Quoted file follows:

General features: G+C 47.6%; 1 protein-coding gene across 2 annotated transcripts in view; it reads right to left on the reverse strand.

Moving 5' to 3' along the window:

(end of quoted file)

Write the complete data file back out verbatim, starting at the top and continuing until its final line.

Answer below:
General features: G+C 47.6%; 1 protein-coding gene across 2 annotated transcripts in view; it reads right to left on the reverse strand.

Moving 5' to 3' along the window: